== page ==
Interactions of the northern and southern branches of the thermohaline circulation
McDermott, David A., 1962-
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Coarse resolution models are used to investigate the influence of Southern Hemisphere processes on the Northern branch of the thermohaline circulation. The link between the zonal wind stress at the latitude of Drake Passage and the production of deep water in the Northern Hemisphere is explored. A nearly linear response to wind stress at the tip of South America is seen in northern deep water production rates in both one- and two-basin configurations. Transient studies are conducted that illustrate the transmission of the wind generated signal from the Southern Hemisphere to the northern sinking region.Mixed-boundary condition experiments are conducted in a number of model configurations. Deep-decoupling oscillations are produced in a one-hemisphere configuration, but can be suppressed by representing the influence of AABW by restoring the bottom temperatures to appropriate values. In two-hemisphere numerical experiments, the continuous production of AABW is seen to prevent the destabilization of the high northern latitudes, and deep-decoupling oscillations do not occur. In a two-basin configuration, the export of fresh water from the Atlantic basin during a colder climate allows century-scale deep-decoupling oscillations.The results of the OGCM mixed boundary condition experiments are investigated using simple box models. One-hemisphere circulations are generated that are consistent with the 3-D model, and the influence of deep restoring is explored. Deep-decoupling oscillations can only be produced in a two-hemisphere box model if boundary and initial conditions do not allow AABW production. Multiple equilibria are found in the overturning circulation.Two scenarios are presented to produce oscillations that are similar to deep-decoupling oscillations in the presence of continued AABW production. First, the high northern latitudes are subjected to a melt pulse/retreat pattern of freshening. These perturbations can cause transitions from one stable mode to another, as well as overturning flushes that are followed by a return to the original stable overturning mode. Second, stochastic forcing is applied to the high northern latitude surface fresh water flux. The variations in surface forcing are capable of producing transitions between overturning states that are similar to deep-decoupling oscillations. The stochastic forcing acts to overcome the stabilizing effect of the AABW. In two-basin mixed boundary condition experiments, cooling the climate is seen to result in deep-decoupling type oscillations under stochastic forcing that produced no such variability in a warmer climate.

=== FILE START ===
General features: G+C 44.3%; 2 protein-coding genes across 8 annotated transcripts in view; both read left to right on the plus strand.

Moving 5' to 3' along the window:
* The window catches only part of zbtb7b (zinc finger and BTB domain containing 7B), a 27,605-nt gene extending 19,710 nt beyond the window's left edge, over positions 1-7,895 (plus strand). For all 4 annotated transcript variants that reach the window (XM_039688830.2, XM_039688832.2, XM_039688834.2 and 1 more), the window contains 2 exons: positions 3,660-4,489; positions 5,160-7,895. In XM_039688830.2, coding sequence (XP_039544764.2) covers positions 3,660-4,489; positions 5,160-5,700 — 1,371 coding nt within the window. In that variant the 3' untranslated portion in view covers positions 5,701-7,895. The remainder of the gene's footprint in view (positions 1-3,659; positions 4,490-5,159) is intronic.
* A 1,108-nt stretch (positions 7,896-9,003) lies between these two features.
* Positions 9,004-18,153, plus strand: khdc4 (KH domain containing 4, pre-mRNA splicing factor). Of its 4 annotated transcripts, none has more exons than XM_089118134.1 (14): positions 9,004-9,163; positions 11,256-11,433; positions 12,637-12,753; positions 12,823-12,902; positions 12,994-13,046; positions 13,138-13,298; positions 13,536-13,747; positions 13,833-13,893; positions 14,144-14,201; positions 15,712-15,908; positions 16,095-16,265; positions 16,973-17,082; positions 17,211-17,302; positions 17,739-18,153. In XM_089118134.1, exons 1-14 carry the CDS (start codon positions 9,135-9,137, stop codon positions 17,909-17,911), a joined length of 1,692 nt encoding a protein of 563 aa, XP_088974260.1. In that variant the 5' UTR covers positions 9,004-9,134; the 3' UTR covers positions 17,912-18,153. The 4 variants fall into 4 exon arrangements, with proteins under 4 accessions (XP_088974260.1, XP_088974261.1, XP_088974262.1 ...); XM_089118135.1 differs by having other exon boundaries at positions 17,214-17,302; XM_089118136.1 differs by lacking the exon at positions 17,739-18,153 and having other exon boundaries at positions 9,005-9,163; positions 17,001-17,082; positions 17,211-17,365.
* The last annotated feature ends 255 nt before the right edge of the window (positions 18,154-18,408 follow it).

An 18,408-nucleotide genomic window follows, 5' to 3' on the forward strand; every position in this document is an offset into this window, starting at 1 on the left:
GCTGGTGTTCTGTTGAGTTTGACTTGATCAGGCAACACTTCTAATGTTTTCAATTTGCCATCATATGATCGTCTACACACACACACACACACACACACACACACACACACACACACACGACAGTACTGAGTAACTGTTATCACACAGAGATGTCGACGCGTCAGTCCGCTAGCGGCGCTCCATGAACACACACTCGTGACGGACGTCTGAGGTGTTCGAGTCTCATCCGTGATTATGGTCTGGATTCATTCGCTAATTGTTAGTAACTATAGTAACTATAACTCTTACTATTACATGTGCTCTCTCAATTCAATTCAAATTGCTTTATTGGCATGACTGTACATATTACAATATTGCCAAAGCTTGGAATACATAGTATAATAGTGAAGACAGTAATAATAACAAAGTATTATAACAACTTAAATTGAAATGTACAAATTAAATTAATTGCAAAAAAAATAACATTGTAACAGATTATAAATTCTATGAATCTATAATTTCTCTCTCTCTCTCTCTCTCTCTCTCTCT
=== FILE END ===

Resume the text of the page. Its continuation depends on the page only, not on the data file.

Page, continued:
- Atmospheric sciences